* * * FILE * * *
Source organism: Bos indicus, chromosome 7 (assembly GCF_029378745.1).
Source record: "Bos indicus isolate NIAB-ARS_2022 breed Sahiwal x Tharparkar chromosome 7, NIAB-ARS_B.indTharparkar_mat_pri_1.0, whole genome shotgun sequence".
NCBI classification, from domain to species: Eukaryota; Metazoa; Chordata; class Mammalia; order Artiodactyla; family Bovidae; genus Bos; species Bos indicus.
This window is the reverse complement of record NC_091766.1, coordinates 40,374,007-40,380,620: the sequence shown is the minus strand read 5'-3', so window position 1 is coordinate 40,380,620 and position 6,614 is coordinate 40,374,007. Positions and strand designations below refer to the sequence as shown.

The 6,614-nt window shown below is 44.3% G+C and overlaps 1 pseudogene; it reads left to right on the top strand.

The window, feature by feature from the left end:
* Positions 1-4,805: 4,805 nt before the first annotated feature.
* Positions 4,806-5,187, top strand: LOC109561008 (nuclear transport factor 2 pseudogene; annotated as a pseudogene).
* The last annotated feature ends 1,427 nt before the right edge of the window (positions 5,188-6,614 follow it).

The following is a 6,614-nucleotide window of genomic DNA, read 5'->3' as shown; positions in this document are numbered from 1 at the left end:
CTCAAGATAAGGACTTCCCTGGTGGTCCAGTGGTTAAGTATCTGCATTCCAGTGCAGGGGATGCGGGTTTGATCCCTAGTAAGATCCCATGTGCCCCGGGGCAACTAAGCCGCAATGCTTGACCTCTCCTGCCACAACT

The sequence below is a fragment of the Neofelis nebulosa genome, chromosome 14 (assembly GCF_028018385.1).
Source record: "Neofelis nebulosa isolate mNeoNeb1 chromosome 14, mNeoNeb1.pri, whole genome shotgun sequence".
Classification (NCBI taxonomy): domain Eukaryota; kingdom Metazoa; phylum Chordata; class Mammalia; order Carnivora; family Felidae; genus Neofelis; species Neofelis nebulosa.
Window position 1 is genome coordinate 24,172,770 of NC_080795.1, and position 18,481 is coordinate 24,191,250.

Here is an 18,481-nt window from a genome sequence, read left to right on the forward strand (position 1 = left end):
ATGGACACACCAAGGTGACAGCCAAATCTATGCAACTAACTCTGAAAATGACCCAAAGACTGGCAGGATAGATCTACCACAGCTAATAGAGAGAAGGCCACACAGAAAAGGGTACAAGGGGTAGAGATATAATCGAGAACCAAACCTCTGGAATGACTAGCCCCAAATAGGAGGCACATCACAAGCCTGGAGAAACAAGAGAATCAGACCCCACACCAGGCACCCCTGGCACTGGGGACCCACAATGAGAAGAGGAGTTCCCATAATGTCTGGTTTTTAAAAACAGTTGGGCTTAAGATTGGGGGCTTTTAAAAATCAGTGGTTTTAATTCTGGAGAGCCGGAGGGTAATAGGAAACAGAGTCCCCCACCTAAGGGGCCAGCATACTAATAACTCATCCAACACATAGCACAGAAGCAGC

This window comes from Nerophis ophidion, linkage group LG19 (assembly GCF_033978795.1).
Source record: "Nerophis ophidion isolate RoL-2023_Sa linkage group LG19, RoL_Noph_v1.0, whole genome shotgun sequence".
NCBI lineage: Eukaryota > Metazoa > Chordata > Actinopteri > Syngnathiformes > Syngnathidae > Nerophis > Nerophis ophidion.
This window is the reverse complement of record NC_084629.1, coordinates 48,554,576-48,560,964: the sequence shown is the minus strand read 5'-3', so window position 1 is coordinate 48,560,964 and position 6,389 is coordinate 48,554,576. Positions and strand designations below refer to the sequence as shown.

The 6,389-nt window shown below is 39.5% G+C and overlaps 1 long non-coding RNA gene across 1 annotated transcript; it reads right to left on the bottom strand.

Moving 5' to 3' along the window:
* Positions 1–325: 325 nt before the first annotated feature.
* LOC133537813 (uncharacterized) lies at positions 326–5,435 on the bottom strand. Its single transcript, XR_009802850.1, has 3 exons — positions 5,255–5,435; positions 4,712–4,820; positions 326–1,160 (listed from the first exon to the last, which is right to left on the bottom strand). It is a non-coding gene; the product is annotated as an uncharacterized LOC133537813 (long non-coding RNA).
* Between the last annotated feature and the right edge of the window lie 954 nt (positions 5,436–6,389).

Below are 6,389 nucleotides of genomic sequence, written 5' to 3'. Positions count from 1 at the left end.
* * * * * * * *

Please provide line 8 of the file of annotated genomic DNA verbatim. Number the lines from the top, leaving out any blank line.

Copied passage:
* Positions 4,806-5,187, top strand: LOC109561008 (nuclear transport factor 2 pseudogene; annotated as a pseudogene).